Visual Basic Concepts

Optimizing Objects

As you use more and more objects in your Visual Basic applications, optimizing your use of those objects becomes more and more important. There are several key techniques to making the most efficient use of objects:

  • Use early binding.

  • Minimize the dots.

  • Use Set and With...End With.

  • Minimize cross-process calls.

In Visual Basic, referencing another application’s object in your code (by getting or setting an object’s property, or executing one of its methods) constitutes a cross-process call. Cross-process calls are expensive and you should try to avoid them if you are concerned about optimizing your application.

Early Binding vs. Late Binding

Visual Basic can use objects more efficiently if it can early bind them. An object can be early bound if you supply a reference to a type library containing the object, and you declare the type of the object:

Dim X As New MyObject

Or, equivalently:

Dim X As MyObject
Set X = New MyObject

Early binding enables Visual Basic to do most of the work of resolving the definition of the object at compile time rather than at run time, when it impacts performance. This also allows Visual Basic to check the syntax of properties and methods used with the object and report any errors.

If Visual Basic cannot bind an object early, it must bind it late. Late binding objects is expensive: At compile time you get no error checking, and each reference at run time requires at least 50% more work by Visual Basic.

Generally, you should always early bind objects if possible. The only times you should have to declare a variable As Object is if you do not have a type library for the object in question, or you need to be able to pass any kind of object as an argument to a procedure.

*For More Information* To learn more about early binding, see "Speeding Object References" in "Programming with Components."

Minimize the Dots

When referencing other applications' objects from Visual Basic, you use the dot syntax "." to navigate an object’s hierarchy of collections, objects, properties, and methods. It is not uncommon to create very lengthy navigation strings. For example:

' Refers to cell A1 on Sheet1 in the first workbook
' of an Microsoft Excel spreadsheet.

In addition to being a rather lengthy string to type, this line of code is fairly difficult to read — and it is extremely inefficient.

When calling an object from Visual Basic, each "dot" requires Visual Basic to make multiple calls.

To write the most efficient applications, minimize the use of dots when referencing an object.

You can usually minimize the dots by analyzing the objects and methods available to you. For example, the above line of code can be shortened by removing the Item method (this is the default method for collections anyway, so you’ll rarely use it in code) and by using the more efficient Range method:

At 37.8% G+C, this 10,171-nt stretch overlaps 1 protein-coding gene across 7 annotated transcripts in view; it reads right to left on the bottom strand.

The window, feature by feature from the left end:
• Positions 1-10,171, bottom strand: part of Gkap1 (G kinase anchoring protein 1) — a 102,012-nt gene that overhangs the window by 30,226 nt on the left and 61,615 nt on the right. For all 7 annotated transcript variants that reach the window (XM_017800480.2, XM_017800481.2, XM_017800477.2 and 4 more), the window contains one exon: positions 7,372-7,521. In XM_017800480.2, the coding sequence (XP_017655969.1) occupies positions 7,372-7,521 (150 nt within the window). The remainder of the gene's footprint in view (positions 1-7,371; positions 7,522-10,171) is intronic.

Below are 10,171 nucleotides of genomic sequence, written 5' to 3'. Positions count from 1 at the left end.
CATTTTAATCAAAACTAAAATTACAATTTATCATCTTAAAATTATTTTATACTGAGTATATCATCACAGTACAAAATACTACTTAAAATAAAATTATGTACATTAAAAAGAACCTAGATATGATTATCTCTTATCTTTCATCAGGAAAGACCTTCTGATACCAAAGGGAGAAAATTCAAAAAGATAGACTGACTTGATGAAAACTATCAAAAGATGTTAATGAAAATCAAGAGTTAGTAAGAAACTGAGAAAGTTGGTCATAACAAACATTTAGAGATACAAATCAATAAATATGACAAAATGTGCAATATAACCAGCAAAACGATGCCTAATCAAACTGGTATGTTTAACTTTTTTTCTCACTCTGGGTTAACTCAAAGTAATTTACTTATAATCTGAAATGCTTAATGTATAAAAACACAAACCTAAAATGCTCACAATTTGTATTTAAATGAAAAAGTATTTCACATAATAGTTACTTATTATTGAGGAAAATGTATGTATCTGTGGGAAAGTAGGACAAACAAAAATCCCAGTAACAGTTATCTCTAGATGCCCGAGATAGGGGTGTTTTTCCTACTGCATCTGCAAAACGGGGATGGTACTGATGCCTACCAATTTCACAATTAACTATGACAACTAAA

' Refers to cell A1 on Sheet1 in the first workbook
' of an Microsoft Excel spreadsheet.

You can shorten this even further by rewriting the code so that it refers to the active sheet in the active workbook, instead of a specific sheet in a specific workbook:

' Refers to cell A1 on the active sheet in the
' active workbook.

Of course, the above example assumes it’s OK to refer to cell A1 of any sheet that happens to be active.

Use Set and With...End With

Using the Set statement also allows you to shorten navigation strings and gives you a bit more control over your code. The following example uses the Dim****and Set statements to create variables that refer to frequently used objects:

Dim xlRange As Object
Set xlRange = Application.ActiveSheet.Cells(1,1)
xlRange.Font.Bold = True
xlRange.Width = 40

Visual Basic provides the With...End With construct to set an implied object within code:

With Application.ActiveSheet.Cells(1,1)
   .Font.Bold = True
   .Width = 40
End With

Minimize Cross-Process Calls

If you are using a cross-process ActiveX component, you can't completely avoid making cross-process calls. However, there are several ways to minimize the number of cross-process calls you need to make. If possible, do not reference objects inside a For...Next loop. Cache values in variables and use the variables in loops. If you have to call a large number of methods on an object, you can greatly improve the performance of your application by moving the code into the component. For example, if the component is Word or Microsoft Excel, you can put a looping macro in a template in Word or a looping procedure into module in Microsoft Excel. You then call the macro or procedure from Visual Basic, which is a single call that launches a looping operation within the component.

If you are writing components, you can design the objects in the component to be efficient by reducing the cross-process calls required to perform an operation. For example, when you have several interrelated properties, implement a method with several arguments — one for each property. Calling the method requires a single cross-process call regardless of how many arguments it has, whereas setting each property requires a separate cross-process call. Likewise, if you anticipate that the component acting as a client will want to call your component in a loop (for example, to sum or average all the values in a list property), you can improve performance by providing methods that do the looping within your object and return the appropriate value.

*For More Information* Component creation is discussed in depth in the Component Tools Guide included with the Professional and Enterprise editions of Visual Basic.